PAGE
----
Input device design (3)

Joe Krahn krahn at
Wed Aug 31 12:00:51 PDT 2005

James Cloos wrote:
> BTW, just to be clear, I (at least) wasn't thinking of having the
> actual i/o events go through this os-dependant, external server,
> but rather just the initial discovery and hotplugging of i/o devices.
> I was expecting the external server to notify the X server of the
> locations of the devices.  Ie, on Linux it could tell the X server
> that /dev/input/event5 just appeared, is a pointer, and should join
> the set of core pointers.  Or that eg /dev/input/event2 went away
> and should be close(2)ed.  Et cetera.
> Routing the actual input events through such an external server seems
> like too much overhead and latency, though I could easily be wrong;
> perhaps that is after all the best option for input devices, if not
> for output devices (screens, speakers, readers, braille, etc).
> Someone should test it out and see how well -- or not -- it works in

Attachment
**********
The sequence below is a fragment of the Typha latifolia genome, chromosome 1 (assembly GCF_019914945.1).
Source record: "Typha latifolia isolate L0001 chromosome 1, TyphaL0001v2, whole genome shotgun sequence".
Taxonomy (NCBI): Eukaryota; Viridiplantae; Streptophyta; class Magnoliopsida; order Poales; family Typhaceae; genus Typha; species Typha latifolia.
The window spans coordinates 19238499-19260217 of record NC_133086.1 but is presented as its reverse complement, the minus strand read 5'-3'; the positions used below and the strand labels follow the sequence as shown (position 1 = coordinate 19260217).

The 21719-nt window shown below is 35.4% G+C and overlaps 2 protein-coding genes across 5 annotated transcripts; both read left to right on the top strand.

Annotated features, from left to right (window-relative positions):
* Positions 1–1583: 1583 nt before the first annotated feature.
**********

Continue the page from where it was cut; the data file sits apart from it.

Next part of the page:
> practice.
> -JimC
> -- 
> James H. Cloos, Jr. <cloos at>

I originally thought of keeping actual device I/O internal to X. But, 
this is an area where hardware diversity can make X code rather ugly.

Having thought about having external raw I/O separate, my current 
thought is that event packets can be packaged to to the same event data 
formats used by X clients. The code is all there, and will also be there 
when new event types are defined.

I think the overhead is minimal. It is one more IPC exchange at most. An 
external low-load I/O daemon handling SIGIO from many devices might even 
be a good thing.

I proposed the possibility of "Direct Input" from the I/O daemon in 
cases where latency is important. But, I suspect it will seldom be 

One disadvantage of an external I/O daemon is that you lose the 
permission bits of the /dev nodes. However, it seems to me that the 
current approach of dynamically changing these permissions via 
console.perms is inadequate for dealing with multiple VTs/X-servers.


More information about the xorg mailing list